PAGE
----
Super Lie Algebra


A super Lie algebra L is an object in the category of super vector spaces together with a morphism [ , ] : L ⊗ L → L, often called the super bracket, or simply, the bracket, which satisfies the following conditions


[ , ] + [ , ] ○ cL,L = 0

which is the same as

[x, y] + (-1)|x||y|[y, x] = 0 for x, y ∈ L homogenous.

Jacobi identity,

[, [ , ]] + [, [ , ]] ○ σ + [, [ , ]] ○ σ2 = 0,

where σ ∈ S3 is a three-cycle, i.e. taking the first entity of [, [ , ]] to the second, and the second to the third, and then the third to the first. So, for x, y, z ∈ L homogenous, this reads

[x + [y, z]] + (-1)|x||y| + |x||z|[y, [z, x]] + (-1)|y||z| + |x||z|[z, [x, y]] = 0

It is important to note that in the super category, these conditions are modifications of the properties of the bracket in a Lie algebra, designed to accommodate the odd variables. We can immediately extend this definition to the case where L is an A-module for A a commutative superalgebra, thus defining a Lie superalgebra in the category of A-modules. In fact, we can make any associative superalgebra A into a Lie superalgebra by taking the bracket to be

[a, b] = ab – (-1)|a||b|ba,

i.e., we take the bracket to be the difference τ – τ ○ cA,A, where τ is the multiplication morphism on A.

A left A-module is a super vector space M with a morphism A ⊗ M → M, a ⊗ m ↦ am, of super vector spaces obeying the usual identities; that is, ∀ a, b ∈ A and x, y ∈ M, we have

a (x + y) = ax + ay

(a + b)x = ax + bx

(ab)x  = a(bx)

1x = x

A right A-module is defined similarly. Note that if A is commutative, a left A-module is also a right A-module if we define (the sign rule)

m . a = (-1)|m||a|a . m

for m ∈ M and a ∈ A. Morphisms of A-modules are defined in the obvious manner: super vector space morphisms φ: M → N such that φ(am) = aφ(m) ∀ a ∈ A and m ∈ M. So, we have the category of A-modules. For A commutative, the category of A-modules admits tensor products: for M1, M2 A-modules, M1 ⊗ M2 is taken as the tensor product of M1 as a right module with M2 as a left module.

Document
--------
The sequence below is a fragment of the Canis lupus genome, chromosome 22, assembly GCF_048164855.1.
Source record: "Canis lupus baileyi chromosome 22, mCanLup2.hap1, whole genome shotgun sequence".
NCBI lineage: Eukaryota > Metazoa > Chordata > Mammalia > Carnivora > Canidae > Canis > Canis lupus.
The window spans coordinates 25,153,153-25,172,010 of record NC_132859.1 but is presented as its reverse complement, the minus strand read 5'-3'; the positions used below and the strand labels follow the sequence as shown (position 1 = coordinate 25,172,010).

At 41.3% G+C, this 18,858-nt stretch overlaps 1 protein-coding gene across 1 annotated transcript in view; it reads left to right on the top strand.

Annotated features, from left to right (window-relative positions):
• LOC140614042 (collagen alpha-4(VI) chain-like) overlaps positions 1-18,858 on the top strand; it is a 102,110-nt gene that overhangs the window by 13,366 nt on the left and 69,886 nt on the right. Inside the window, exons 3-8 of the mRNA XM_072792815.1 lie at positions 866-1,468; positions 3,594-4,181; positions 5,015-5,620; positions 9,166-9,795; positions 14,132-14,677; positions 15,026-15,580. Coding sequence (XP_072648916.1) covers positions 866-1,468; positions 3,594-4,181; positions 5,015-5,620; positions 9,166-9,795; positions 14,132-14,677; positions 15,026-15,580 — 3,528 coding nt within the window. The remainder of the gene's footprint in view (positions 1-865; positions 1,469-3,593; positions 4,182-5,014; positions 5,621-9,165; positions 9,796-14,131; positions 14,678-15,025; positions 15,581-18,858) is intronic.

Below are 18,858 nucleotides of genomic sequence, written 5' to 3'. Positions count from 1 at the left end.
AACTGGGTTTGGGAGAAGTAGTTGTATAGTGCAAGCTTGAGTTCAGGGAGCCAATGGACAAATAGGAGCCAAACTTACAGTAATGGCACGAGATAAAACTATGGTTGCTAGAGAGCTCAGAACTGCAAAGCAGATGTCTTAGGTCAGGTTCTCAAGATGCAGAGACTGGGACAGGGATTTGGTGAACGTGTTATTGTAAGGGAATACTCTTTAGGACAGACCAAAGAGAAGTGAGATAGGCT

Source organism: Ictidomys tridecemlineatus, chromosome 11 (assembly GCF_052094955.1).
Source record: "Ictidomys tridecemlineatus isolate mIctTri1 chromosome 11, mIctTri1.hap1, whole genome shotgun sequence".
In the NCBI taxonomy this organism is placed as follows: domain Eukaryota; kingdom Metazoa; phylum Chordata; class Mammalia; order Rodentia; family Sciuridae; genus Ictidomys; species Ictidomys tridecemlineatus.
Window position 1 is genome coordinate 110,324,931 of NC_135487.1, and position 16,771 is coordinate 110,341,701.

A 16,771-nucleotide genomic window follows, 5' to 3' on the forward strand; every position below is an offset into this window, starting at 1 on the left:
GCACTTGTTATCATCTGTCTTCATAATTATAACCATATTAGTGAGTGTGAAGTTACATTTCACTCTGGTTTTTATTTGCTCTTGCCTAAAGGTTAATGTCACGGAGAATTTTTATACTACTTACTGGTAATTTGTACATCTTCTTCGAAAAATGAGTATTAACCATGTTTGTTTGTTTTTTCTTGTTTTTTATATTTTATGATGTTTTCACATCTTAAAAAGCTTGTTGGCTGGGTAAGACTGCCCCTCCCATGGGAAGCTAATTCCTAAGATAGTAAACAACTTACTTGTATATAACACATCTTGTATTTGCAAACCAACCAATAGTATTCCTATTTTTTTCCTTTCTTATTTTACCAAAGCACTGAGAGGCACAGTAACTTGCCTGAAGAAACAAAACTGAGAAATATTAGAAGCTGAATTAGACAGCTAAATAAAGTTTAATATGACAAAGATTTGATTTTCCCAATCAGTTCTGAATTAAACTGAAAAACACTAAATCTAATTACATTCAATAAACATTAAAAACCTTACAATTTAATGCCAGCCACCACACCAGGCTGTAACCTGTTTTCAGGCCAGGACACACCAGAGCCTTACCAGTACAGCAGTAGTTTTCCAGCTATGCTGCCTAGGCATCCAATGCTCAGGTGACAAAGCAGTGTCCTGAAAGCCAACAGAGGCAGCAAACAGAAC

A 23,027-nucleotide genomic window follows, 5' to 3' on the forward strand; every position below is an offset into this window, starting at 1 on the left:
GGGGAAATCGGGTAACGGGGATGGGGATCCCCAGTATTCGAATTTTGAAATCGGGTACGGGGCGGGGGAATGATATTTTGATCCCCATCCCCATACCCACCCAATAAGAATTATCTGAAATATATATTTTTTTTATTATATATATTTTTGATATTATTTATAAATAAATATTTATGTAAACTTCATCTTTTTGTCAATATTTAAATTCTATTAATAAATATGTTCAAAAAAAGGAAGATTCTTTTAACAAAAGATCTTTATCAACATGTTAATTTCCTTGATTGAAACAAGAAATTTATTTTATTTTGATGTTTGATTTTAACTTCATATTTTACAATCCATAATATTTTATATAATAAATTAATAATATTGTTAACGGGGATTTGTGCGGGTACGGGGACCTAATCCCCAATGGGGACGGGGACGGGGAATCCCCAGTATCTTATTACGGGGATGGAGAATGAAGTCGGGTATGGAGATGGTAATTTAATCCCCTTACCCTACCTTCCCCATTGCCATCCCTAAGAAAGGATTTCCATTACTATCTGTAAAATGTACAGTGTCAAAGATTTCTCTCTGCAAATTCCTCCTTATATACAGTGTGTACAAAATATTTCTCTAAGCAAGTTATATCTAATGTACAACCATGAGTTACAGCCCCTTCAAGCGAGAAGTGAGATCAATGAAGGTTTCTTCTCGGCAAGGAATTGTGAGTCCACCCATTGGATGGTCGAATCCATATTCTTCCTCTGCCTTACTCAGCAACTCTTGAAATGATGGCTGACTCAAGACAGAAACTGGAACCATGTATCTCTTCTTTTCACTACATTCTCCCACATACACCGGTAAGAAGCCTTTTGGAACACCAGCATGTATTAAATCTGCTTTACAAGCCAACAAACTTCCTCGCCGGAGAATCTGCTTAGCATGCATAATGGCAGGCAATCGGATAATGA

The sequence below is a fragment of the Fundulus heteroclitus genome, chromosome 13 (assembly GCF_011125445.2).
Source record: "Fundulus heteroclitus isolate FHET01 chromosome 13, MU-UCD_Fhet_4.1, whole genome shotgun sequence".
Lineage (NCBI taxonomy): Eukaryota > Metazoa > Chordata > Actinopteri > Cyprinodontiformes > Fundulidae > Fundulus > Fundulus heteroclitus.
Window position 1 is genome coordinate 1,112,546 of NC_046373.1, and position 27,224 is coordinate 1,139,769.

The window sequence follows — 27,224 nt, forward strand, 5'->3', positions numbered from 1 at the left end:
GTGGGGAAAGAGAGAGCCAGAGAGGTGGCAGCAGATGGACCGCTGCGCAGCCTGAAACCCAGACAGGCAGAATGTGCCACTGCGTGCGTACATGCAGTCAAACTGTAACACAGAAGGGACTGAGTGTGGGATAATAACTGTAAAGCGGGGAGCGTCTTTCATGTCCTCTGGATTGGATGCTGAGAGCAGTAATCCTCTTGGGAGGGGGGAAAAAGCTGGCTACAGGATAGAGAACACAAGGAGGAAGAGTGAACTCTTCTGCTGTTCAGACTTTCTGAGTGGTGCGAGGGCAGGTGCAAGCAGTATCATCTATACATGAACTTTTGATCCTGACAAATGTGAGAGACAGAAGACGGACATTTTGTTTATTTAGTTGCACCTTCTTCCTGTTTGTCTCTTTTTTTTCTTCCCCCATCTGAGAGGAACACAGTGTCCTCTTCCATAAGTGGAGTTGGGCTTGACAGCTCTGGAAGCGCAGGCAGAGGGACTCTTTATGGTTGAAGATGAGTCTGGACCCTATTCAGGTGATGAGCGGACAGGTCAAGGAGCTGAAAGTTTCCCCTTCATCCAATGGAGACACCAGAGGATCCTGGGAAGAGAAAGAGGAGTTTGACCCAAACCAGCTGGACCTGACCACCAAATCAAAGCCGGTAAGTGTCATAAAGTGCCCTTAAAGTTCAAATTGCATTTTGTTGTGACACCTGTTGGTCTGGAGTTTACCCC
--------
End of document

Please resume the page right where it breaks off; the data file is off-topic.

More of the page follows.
Turning our attention to free A-modules, we have the notion of super vector kp|q over k, and so we define Ap|q := A ⊗ kp|q where

(Ap|q)0 = A0 ⊗ (kp|q)0 ⊕ A1 ⊗ (kp|q)1

(Ap|q)1 = A1 ⊗ (kp|q)0 ⊕ A0 ⊗ (kp|q)1

We say that an A-module M is free if it is isomorphic (in the category of A-modules) to Ap|q for some (p, q). This is equivalent to saying that M contains p even elements {e1, …, ep} and q odd elements {ε1, …, εq} such that

M0 = spanA0{e1, …, ep} ⊕ spanA11, …, εq}

M1 = spanA1{e1, …, ep} ⊕ spanA01, …, εq}

We shall also say M as the free module generated over A by the even elements e1, …, eand the odd elements ε1, …, εq.

Let T: Ap|q → Ar|s be a morphism of free A-modules and then write ep+1, …., ep+q for the odd basis elements ε1, …, εq. Then T is defined on the basis elements {e1, …, ep+q} by

T(ej) = ∑i=1p+q eitij

Hence T can be represented as a matrix of size (r + s) x (p + q)

T = (T1 T2 T3 T4)

where T1 is an r x p matrix consisting of even elements of A, T2 is an r x q matrix of odd elements, T3 is an s x p matrix of odd elements, and T4 is an s x q matrix of even elements. When we say that T is a morphism of super A-modules, it means that it must preserve parity, and therefore the parity of the blocks, T1 & T4, which are even and T2 & T3, which are odd, is determined. When we define T on the basis elements, the basis elements precedes the coordinates tij. This is important to keep the signs in order and comes naturally from composing morphisms. In other words if the module is written as a right module with T acting from the left, composition becomes matrix product in the usual manner:

(S . T)(ej) = S(∑i eitij) = ∑i,keksiktij

hence for any x ∈ Ap|q , we can express x as the column vector x = ∑eixi and so T(x) is given by the matrix product T x.